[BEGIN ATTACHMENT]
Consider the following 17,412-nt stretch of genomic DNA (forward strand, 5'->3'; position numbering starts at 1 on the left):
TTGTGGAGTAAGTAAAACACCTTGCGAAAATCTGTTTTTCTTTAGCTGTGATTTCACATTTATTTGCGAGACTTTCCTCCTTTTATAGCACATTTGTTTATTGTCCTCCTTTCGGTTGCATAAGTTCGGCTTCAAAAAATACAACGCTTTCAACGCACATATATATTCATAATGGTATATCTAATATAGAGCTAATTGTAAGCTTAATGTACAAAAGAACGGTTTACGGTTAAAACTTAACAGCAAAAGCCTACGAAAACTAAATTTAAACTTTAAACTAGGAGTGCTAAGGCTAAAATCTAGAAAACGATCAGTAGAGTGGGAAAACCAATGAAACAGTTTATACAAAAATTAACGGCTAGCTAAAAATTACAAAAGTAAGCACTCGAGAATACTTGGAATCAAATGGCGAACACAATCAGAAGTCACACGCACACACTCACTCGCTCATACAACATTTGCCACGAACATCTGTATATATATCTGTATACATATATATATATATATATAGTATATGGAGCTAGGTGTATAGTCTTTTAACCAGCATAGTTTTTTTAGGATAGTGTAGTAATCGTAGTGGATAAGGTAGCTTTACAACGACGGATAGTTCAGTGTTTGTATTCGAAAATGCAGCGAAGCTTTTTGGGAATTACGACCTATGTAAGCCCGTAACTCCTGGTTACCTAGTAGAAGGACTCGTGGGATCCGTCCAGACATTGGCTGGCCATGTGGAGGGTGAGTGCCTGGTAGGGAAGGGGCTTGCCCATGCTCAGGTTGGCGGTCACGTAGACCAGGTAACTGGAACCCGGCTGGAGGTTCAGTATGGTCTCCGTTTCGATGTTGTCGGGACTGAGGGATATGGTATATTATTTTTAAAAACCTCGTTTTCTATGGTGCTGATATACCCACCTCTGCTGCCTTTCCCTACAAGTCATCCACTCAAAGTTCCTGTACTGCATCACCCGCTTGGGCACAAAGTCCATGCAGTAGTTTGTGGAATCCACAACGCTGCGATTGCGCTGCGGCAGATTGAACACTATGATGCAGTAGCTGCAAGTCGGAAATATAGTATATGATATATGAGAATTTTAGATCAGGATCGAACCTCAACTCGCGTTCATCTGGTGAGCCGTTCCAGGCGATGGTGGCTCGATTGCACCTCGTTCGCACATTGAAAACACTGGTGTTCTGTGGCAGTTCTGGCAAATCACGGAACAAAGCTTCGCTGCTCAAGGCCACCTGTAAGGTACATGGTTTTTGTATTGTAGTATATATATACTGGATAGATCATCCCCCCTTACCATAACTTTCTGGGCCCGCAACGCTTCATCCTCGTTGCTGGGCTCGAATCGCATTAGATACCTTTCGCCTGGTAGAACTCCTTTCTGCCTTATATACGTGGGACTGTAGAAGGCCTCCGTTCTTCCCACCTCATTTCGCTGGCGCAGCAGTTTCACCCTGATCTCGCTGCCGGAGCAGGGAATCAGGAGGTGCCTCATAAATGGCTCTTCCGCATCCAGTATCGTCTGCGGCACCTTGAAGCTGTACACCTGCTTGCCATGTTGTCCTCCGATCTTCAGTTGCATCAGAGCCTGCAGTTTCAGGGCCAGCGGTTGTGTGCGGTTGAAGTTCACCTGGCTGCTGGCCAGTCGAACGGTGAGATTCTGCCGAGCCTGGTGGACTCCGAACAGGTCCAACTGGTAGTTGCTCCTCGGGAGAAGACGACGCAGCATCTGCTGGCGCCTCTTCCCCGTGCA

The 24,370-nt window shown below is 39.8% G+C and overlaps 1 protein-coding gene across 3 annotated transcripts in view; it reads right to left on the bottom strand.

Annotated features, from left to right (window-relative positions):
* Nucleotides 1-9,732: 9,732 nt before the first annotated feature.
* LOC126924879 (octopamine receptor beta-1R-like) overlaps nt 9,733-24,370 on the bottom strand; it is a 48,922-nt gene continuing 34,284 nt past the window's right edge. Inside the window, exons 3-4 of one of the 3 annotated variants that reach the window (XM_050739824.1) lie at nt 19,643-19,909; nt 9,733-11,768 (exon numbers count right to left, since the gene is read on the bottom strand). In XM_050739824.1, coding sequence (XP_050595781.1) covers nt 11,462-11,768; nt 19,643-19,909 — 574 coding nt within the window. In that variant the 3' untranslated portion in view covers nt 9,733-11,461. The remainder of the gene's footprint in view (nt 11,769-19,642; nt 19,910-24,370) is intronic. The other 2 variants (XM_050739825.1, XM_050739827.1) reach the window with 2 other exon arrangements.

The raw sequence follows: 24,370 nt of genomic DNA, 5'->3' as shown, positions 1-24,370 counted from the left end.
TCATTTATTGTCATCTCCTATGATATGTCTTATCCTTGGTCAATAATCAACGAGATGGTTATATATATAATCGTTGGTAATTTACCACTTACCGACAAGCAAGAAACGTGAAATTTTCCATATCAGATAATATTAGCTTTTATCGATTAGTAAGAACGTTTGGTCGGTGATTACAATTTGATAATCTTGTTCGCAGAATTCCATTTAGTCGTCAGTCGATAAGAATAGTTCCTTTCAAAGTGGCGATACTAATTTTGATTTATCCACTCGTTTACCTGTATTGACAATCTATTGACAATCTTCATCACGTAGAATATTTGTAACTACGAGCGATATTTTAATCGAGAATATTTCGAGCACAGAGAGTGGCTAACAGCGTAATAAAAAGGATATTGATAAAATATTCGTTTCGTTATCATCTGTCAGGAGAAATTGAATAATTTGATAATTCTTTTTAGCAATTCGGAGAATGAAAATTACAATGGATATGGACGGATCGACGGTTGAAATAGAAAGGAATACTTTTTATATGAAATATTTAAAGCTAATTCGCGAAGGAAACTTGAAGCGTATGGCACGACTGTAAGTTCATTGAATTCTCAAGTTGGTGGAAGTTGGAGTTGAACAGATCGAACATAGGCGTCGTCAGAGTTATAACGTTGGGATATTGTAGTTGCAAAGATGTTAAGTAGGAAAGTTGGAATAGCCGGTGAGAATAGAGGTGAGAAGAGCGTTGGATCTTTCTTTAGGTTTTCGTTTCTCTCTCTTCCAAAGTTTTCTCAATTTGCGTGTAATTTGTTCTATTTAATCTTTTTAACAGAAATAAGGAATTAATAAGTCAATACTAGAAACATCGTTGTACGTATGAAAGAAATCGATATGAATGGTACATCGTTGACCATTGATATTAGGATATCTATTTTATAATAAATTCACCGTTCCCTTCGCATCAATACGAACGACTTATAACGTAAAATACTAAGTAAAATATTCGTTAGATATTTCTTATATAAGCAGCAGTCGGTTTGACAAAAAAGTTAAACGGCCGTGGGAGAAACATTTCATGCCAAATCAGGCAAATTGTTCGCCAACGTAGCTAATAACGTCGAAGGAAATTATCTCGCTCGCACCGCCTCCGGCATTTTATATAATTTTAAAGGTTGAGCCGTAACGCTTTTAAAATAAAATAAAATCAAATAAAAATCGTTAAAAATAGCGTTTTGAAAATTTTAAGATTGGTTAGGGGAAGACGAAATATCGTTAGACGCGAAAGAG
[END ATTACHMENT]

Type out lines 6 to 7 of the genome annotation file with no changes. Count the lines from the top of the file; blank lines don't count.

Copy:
* LOC126924879 (octopamine receptor beta-1R-like) overlaps nt 9,733-24,370 on the bottom strand; it is a 48,922-nt gene continuing 34,284 nt past the window's right edge. Inside the window, exons 3-4 of one of the 3 annotated variants that reach the window (XM_050739824.1) lie at nt 19,643-19,909; nt 9,733-11,768 (exon numbers count right to left, since the gene is read on the bottom strand). In XM_050739824.1, coding sequence (XP_050595781.1) covers nt 11,462-11,768; nt 19,643-19,909 — 574 coding nt within the window. In that variant the 3' untranslated portion in view covers nt 9,733-11,461. The remainder of the gene's footprint in view (nt 11,769-19,642; nt 19,910-24,370) is intronic. The other 2 variants (XM_050739825.1, XM_050739827.1) reach the window with 2 other exon arrangements.

The raw sequence follows: 24,370 nt of genomic DNA, 5'->3' as shown, positions 1-24,370 counted from the left end.